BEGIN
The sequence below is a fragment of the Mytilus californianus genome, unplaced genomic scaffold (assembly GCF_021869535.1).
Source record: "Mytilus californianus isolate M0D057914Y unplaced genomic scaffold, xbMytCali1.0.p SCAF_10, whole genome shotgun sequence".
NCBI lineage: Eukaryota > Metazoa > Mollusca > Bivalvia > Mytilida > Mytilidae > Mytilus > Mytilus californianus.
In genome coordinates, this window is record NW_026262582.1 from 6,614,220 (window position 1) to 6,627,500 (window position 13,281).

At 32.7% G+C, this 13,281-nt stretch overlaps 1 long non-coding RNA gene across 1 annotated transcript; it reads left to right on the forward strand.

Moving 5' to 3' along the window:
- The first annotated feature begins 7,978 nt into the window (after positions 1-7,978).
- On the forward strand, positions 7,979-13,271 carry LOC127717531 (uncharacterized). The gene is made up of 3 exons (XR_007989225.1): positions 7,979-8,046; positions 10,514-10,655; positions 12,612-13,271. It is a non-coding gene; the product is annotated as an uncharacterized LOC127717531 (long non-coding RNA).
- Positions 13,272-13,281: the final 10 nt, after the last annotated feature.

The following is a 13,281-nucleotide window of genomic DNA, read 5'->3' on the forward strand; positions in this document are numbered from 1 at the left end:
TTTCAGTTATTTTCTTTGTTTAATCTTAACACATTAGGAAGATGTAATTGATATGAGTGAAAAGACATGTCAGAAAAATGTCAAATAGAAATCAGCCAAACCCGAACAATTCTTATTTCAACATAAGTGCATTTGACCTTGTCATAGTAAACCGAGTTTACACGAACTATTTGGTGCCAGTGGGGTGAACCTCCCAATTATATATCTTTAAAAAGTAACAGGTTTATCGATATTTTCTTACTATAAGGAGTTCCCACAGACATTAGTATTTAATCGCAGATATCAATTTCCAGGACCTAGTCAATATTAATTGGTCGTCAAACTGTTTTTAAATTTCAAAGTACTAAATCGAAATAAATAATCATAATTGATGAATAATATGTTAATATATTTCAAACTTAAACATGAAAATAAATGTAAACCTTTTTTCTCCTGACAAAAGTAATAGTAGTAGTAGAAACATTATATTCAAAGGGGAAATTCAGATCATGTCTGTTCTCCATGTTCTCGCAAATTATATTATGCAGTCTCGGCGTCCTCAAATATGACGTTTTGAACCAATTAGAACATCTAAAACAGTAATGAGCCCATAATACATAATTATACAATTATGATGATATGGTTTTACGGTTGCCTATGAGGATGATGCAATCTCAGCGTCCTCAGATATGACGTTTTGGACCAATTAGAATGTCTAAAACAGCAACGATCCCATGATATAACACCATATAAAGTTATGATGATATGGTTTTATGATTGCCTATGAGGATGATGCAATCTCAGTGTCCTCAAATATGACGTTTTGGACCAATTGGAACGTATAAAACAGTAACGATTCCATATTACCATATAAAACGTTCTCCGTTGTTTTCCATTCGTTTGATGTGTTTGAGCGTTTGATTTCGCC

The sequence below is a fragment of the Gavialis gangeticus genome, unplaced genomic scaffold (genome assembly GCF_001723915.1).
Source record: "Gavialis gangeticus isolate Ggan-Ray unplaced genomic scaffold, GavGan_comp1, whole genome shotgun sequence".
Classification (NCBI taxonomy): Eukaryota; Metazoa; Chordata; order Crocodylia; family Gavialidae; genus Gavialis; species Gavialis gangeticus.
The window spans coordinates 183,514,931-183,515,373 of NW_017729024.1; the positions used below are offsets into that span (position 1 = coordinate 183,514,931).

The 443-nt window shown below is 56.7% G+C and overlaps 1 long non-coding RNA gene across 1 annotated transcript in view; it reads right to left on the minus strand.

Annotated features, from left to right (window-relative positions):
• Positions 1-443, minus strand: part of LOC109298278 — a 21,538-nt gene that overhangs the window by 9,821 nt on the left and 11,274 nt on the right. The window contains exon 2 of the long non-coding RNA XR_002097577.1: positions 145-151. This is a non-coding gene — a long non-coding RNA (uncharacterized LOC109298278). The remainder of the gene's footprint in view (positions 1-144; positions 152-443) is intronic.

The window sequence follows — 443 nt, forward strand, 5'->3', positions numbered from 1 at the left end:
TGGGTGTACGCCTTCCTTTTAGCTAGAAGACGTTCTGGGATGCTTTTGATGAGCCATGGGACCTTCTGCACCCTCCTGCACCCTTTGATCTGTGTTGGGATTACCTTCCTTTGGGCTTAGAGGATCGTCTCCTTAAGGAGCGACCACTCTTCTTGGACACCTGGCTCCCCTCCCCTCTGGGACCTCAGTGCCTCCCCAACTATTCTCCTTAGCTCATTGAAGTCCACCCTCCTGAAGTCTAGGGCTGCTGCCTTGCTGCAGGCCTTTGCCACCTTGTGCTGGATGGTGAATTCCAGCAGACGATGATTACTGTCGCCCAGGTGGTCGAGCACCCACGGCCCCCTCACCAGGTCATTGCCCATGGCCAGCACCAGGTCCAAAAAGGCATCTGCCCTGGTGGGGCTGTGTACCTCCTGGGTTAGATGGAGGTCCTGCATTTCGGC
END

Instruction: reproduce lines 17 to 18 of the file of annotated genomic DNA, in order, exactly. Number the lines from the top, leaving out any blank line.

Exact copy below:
Annotated features, from left to right (window-relative positions):
• Positions 1-443, minus strand: part of LOC109298278 — a 21,538-nt gene that overhangs the window by 9,821 nt on the left and 11,274 nt on the right. The window contains exon 2 of the long non-coding RNA XR_002097577.1: positions 145-151. This is a non-coding gene — a long non-coding RNA (uncharacterized LOC109298278). The remainder of the gene's footprint in view (positions 1-144; positions 152-443) is intronic.